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Qatar to mediate Somali-Ethiopian rivalry in the Horn

Qatar state minister for foreign affairs Mohammed Al Khulaifi

 

 

 

Mediation in Somalia and elsewhere was highlighted during the panel discussion, which saw the participation of Qatar’s Minister of State of Foreign Affairs. 

Qatar showcased its significant mediation role in global affairs at the 2024 Oslo Forum, which was attended by top officials.

The Gulf state was represented by its Minister of State at the Ministry of Foreign Affairs Mohammed Al Khulaifi, who spoke at a panel titled “Mediation Against All Odds” on Tuesday.

Al Khulaifi addressed inquiries regarding Qatar’s mediation activities, stressing that geography does not limit his country’s mediation efforts.

“We in Qatar don’t believe in boundaries,” he told the panel. “We don’t think that geography determines whether a mediator will be sufficient to fulfil this role or not. I think it’s our duty to jump in all crises in the world and participate as soon as the country is capable of fulfilling this role.”

Mediation in Somalia and the rest of Africa was another key topic highlighted during the panel discussion, which saw the participation of Somalia’s President Hassan Sheikh Mohamud.

l Khulaifi underlined Qatar’s position in the Quintet Group that is aimed to support Somalia’s peace and stability. The group, which met for the third time a year ago, includes Turkiye, the United Arab Emirates, the United Kingdom and the United States.The Qatari representative emphasised the ongoing need for increased international cooperation to address such challenges, highlighting how instability in one African nation can adversely impact the entire region. He pointed to crises in Somalia and Sudan as examples, underscoring the devastating effects of prolonged conflict.

“Tragedy is what’s happening in Sudan right now and it’s dramatically affecting the situation in the whole continent, not only in Sudan itself,” Al Khulaifi said.

In recent years, Qatar has undertaken various mediation roles in Africa.

In January 2023, Qatar attempted to host peace talks between the Democratic Republic of Congo and Rwanda to resolve the ongoing tensions between the two countries. However, conflicting reports at the time claimed that the meeting was cancelled due to a no-show by DRC’s leader.

Qatar also spearheaded mediation efforts between at least 50 Chadian political factions and groups in 2022. This culminated in the Chad Peace Agreement, following months of negotiations in Doha.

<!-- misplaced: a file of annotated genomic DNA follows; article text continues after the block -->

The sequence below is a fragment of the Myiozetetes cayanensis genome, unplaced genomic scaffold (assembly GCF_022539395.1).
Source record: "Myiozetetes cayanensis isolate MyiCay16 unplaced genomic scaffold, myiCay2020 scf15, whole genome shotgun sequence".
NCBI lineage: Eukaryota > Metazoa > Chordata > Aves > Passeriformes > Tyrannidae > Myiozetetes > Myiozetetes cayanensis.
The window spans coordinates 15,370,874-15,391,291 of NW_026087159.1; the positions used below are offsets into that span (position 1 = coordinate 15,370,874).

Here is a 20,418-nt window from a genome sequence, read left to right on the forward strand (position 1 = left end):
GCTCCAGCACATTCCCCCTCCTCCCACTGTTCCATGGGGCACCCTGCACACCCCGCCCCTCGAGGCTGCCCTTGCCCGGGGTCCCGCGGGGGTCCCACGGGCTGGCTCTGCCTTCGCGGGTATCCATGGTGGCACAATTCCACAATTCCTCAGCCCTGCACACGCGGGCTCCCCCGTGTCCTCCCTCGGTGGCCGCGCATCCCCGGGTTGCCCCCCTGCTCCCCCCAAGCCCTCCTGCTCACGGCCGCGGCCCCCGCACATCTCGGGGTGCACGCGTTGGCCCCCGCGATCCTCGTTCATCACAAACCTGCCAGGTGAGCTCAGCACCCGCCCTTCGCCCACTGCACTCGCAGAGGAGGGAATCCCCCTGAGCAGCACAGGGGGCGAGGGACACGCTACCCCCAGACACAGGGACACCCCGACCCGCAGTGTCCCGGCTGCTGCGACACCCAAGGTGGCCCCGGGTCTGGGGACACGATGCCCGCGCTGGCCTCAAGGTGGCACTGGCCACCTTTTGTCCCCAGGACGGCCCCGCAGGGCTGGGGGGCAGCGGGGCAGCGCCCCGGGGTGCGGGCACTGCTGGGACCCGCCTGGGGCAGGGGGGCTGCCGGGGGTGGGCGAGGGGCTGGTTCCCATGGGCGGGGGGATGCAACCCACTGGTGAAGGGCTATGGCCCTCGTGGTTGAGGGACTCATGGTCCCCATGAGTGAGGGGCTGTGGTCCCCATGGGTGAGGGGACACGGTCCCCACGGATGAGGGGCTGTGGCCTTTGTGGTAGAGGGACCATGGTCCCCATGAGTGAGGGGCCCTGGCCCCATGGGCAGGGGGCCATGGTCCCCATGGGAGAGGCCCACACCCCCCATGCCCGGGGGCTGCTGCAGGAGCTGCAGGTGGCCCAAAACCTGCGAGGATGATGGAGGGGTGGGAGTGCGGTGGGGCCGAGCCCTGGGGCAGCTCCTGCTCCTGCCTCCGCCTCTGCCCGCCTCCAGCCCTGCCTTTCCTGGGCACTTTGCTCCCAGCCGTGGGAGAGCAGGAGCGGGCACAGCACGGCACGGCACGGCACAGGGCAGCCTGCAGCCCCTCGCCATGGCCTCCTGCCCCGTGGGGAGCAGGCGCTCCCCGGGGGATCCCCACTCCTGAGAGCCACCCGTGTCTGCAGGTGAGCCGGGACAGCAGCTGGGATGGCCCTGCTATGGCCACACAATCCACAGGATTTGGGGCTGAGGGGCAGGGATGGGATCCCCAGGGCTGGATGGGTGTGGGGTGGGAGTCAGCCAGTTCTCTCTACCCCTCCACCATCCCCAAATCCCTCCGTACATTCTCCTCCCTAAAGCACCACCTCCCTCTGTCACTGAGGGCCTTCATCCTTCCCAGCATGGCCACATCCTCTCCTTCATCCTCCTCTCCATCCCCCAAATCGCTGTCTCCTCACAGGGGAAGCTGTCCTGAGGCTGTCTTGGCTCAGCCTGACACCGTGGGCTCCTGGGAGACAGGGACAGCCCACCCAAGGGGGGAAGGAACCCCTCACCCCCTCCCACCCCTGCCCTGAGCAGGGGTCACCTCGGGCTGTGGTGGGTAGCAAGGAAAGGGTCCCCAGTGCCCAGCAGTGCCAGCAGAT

In 2021, Qatar played a significant role in facilitating reconciliation between Kenya and Somalia, following a dispute in which the latter accuse Nairobi of meddling in its internal affairs.

Outside of Africa, Qatar mediated between the United States and the Taliban in 2020, resulting in the Doha Agreement.

In the wake of the Taliban’s takeover of Afghanistan in 2021, Qatar led the largest airlift of people in history and successfully evacuated more than 80,000 Afghans and foreigners from the country.

Last year, Doha stepped in as an interlocutor between the U.S. and Iran in an effort to revive the 2015 nuclear deal, formally known as the Joint Comprehensive Plan of Action (JCPOA).

The effort led to a historic agreement on September 18, resulting in the release of five Iranians and five Americans, as well as the unfreezing of $6bn in Iranian assets overseas.

Additionally, Qatar acted as a mediator between the U.S. and Venezuela in the same year.

On December 21, Qatar’s mediation resulted in an exchange deal involving 11 prisoners between the two countries. According to the Associated Press, the exchange marked the largest release of U.S. prisoners in Venezuela’s history.

Currently, Qatar, along with Egypt and the U.S., is actively involved in efforts to secure a ceasefire in the Gaza Strip and to negotiate a release deal for Israeli captives and Palestinian prisoners.

Doha News

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